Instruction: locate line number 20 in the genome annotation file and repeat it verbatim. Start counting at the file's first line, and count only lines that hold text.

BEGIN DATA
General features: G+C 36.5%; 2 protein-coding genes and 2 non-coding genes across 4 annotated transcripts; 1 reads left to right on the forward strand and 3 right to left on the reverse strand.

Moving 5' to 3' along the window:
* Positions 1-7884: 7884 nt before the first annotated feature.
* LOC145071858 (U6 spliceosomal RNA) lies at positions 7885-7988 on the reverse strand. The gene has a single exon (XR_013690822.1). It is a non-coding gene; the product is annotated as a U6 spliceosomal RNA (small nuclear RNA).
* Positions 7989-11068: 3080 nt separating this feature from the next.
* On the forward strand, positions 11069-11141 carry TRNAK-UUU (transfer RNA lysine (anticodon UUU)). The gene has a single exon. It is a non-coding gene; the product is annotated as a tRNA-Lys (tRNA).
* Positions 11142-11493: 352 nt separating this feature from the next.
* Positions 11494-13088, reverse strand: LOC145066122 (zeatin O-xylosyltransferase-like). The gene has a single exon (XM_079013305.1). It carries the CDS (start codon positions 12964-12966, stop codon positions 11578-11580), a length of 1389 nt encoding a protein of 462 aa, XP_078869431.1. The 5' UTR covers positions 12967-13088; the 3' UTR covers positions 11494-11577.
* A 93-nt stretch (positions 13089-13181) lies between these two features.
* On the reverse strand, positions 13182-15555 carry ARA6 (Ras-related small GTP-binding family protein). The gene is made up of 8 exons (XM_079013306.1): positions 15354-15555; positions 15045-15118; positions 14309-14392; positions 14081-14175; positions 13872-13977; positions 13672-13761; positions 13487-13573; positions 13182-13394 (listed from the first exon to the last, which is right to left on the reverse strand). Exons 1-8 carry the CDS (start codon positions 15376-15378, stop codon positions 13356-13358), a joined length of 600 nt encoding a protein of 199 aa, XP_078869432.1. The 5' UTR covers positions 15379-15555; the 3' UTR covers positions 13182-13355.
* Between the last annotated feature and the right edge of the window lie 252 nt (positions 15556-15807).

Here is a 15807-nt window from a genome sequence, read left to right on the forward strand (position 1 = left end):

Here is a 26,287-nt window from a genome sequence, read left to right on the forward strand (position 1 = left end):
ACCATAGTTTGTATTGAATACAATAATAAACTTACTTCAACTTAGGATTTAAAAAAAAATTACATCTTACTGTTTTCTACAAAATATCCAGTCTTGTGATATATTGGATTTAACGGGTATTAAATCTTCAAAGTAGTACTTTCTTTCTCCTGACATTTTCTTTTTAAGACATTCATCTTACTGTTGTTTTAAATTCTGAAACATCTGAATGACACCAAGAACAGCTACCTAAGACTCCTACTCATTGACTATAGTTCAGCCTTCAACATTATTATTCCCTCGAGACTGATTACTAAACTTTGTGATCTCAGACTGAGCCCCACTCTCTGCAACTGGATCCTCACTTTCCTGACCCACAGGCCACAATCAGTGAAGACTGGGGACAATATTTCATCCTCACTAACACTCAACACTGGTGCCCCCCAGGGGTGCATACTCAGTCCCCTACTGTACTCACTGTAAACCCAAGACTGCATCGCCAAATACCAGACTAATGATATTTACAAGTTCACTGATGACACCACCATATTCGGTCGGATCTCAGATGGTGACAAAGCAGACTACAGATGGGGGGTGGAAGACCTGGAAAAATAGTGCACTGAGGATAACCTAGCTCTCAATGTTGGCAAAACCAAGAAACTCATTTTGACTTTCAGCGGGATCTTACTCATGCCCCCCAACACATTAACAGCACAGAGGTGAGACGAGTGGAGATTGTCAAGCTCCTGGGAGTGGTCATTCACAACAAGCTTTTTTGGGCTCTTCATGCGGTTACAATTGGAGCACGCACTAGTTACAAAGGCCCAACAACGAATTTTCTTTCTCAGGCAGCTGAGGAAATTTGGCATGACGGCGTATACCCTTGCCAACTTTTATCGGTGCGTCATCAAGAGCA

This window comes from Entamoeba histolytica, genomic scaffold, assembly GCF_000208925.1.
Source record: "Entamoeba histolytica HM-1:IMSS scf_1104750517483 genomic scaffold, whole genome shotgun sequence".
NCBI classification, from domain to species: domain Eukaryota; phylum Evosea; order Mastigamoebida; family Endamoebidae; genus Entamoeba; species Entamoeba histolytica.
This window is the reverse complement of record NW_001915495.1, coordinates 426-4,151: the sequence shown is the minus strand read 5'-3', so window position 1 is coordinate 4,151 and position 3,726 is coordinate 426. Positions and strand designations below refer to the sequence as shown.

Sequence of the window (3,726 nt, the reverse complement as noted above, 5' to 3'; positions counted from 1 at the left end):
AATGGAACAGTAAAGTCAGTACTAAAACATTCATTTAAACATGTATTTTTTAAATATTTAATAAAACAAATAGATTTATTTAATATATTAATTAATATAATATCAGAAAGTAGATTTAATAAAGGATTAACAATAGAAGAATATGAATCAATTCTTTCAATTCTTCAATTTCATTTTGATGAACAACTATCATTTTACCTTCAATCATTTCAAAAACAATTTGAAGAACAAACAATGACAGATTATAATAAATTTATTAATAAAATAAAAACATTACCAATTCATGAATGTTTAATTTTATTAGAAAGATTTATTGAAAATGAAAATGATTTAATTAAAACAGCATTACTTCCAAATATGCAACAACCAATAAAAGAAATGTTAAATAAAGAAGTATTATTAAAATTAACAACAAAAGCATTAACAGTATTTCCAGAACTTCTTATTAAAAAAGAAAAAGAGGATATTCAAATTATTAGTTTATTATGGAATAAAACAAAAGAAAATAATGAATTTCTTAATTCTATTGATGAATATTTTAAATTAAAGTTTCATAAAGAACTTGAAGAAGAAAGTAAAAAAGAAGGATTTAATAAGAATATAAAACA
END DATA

AATGGAACAGTAAAGTCAGTACTAAAACATTCATTTAAACATGTATTTTTTAAATATTTAATAAAACAAATAGATTTATTTAATATATTAATTAATATAATATCAGAAAGTAGATTTAATAAAGGATTAACAATAGAAGAATATGAATCAATTCTTTCAATTCTTCAATTTCATTTTGATGAACAACTATCATTTTACCTTCAATCATTTCAAAAACAATTTGAAGAACAAACAATGACAGATTATAATAAATTTATTAATAAAATAAAAACATTACCAATTCATGAATGTTTAATTTTATTAGAAAGATTTATTGAAAATGAAAATGATTTAATTAAAACAGCATTACTTCCAAATATGCAACAACCAATAAAAGAAATGTTAAATAAAGAAGTATTATTAAAATTAACAACAAAAGCATTAACAGTATTTCCAGAACTTCTTATTAAAAAAGAAAAAGAGGATATTCAAATTATTAGTTTATTATGGAATAAAACAAAAGAAAATAATGAATTTCTTAATTCTATTGATGAATATTTTAAATTAAAGTTTCATAAAGAACTTGAAGAAGAAAGTAAAAAAGAAGGATTTAATAAGAATATAAAACA